The Caribbean-Writer? Vol. 1
As a writer, I’ve always been preoccupied with what the Caribbean-writer writes.
I don’t despise the hyphenated way I see my writer.
Honestly, I have never imagined writing for writing sake, or as something I’ve had to do to be whole, but rather something I could do to contribute to the whole.
I am not alltogether altruistic, this is just a thought-pattern that is as familiar as the need to put pen to paper (and yes I still write everything longhand first).
I’m working out the kinks of this thinking as I write here, but I remember the first time I attempted novel-writing, and here again, I mean that as the double entendre it pretends to be.
The setting was of course, a trajectory of island home that moves Columbus-like over an unknown expanse of water with thoughts of conquering in mind i.e. my own inhibitions, fears and perceived limitations.
And the destination? Why the only place where conquering could work naturally—Mother England. I had learned at her feet after all, so like the best of them, there was an inkling that I could endeavor to be worthy of her stamp of approval.
This is somewhat strange, considering that the one I most aspired to, was not Oxford-educated, but strung across a faulty phone line leading to another gray place—New York City. And through a series of happy-accidents (she might never prefer my phrasing and that would be as it should be) and what not, she did what she could do, and I have enjoyed the fruits of that labor.
Yet, she was so unique, that I imagined that mold to be broken (by God) and certainly not a thing to be duplicated, and there again, never in the way of the plagiarist. But in a manner of ‘this is the channel.’ Since we all, who are here, have faced that channel, even if we were not allowed passage.
And so I worried my writer and her message. Worried her to the point where she refused to talk to me, and yet I felt her—too close not to know that she still cared. Did I say that I was sorting this out as I wrote? Thank God this space is somewhat a labor of love. Who would ever pay to read any of it?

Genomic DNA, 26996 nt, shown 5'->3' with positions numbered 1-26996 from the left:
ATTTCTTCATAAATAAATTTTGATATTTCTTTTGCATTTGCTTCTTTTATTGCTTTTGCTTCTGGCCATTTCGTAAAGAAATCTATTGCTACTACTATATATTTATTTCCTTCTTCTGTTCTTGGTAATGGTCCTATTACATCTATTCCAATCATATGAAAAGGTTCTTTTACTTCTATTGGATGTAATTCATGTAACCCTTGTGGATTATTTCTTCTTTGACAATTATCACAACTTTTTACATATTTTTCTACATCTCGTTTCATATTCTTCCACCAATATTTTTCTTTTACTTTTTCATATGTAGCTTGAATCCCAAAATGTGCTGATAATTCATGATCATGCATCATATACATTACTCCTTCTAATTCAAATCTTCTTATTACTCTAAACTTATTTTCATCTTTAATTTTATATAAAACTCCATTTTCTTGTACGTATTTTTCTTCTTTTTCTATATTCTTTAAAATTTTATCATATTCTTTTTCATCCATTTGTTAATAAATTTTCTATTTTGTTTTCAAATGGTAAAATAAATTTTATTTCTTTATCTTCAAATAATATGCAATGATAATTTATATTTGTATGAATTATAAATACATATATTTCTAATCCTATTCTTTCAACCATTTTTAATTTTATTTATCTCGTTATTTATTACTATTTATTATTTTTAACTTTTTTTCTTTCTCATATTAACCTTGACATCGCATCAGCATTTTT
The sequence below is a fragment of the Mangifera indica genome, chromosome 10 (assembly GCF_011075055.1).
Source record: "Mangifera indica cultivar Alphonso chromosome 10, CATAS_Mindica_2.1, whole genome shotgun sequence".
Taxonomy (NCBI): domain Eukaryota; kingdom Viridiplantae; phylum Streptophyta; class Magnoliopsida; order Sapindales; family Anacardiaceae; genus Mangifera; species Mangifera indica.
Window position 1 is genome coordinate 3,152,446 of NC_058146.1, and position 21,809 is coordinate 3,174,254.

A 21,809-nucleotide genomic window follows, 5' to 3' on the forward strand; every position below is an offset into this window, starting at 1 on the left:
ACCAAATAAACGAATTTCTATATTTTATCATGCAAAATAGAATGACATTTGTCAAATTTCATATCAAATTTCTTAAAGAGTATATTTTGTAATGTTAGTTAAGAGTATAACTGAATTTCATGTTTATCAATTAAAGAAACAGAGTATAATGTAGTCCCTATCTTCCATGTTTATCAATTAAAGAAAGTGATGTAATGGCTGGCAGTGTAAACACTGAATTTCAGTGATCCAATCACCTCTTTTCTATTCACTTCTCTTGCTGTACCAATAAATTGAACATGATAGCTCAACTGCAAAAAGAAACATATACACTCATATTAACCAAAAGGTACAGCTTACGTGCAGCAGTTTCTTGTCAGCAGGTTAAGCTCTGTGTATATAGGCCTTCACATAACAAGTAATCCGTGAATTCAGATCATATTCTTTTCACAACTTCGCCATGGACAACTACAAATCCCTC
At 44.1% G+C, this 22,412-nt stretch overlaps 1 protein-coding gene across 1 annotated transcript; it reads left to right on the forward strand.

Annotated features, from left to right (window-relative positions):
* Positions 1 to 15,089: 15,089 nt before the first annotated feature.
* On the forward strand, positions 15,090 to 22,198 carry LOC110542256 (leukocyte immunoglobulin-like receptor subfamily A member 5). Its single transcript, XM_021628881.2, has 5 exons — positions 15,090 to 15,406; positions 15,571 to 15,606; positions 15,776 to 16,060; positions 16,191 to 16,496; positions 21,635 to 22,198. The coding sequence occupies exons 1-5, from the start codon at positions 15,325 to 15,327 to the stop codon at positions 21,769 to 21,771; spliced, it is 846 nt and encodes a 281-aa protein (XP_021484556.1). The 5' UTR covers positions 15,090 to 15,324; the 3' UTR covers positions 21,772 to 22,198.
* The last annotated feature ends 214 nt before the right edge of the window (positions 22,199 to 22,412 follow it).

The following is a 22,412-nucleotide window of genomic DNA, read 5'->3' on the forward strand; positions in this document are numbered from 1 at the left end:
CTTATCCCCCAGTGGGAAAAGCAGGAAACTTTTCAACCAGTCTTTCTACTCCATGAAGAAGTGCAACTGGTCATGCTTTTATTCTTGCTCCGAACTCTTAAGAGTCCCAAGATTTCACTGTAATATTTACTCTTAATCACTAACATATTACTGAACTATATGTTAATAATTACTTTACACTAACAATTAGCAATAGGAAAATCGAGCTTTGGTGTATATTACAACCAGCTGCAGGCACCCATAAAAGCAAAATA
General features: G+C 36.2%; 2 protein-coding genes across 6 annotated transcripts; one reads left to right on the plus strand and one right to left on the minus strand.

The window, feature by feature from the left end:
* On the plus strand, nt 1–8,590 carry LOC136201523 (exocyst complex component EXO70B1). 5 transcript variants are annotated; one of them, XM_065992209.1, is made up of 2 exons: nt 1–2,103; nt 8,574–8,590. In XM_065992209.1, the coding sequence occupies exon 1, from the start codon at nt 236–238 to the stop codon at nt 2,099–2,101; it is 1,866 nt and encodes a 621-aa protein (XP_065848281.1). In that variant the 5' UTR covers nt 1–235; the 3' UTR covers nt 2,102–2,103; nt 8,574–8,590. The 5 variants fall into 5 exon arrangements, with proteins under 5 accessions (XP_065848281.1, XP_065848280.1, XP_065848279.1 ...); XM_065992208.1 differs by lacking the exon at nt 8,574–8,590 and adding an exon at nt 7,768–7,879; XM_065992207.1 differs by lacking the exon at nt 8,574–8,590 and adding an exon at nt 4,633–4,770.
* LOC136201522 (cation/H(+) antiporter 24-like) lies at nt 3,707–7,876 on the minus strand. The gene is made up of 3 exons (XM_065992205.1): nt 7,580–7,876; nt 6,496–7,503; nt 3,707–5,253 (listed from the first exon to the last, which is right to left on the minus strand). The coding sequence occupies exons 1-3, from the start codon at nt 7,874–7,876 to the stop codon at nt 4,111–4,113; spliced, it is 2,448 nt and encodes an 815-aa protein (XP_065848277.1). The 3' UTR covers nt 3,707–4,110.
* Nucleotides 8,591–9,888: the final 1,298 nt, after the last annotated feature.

The one thing that has kept me writing, in this not-so-beautiful state of limbo, is the thought that I always wanted to go back.
Let me explain myself.
Every Caribbean writer I know and love, seems to write from that place of exile. It is as if to write, they had to leave—whether on their own recognizance or another’s. I not only wanted to toy with the ‘what if’ of staying, but I wanted to work and play in that landscape of returning and sprouting new roots.
But then again, it all feels like exile, because I am giving writing in-place credence, and writers need be free.
If only in their mind. If only in that sound place where Brother Bob sang of as diatribe—freedom is a principal thing.
So, I write on my knees, as passenger, as driver, in church, on my answering machine, in a voice memo, in morning pages, in my hand, on the inside of my arm, online, on post-its, in word and indeed.
I still think it’s a delightfully agile exercise to wonder, mull over and chew my cod on what the Caribbean-writer writes, but I’ve discovered that I am so much more.
More Caribbean. More writer. More woman. More determined. More everything. Much more than I could have ever imagined.
I will never just write anything for the sake of writing—not the appropriate thing, not the required thing, not the right or wrong thing.
I will write what is necessary for my writer to live and write again.
Dasheen Magazine is all about that place ‘where culture feeds imagination.’ It is both motivation and challenge.
Are you a writer? Creative? What kinds of challenges and motivations have you encountered in pursuing your craft?
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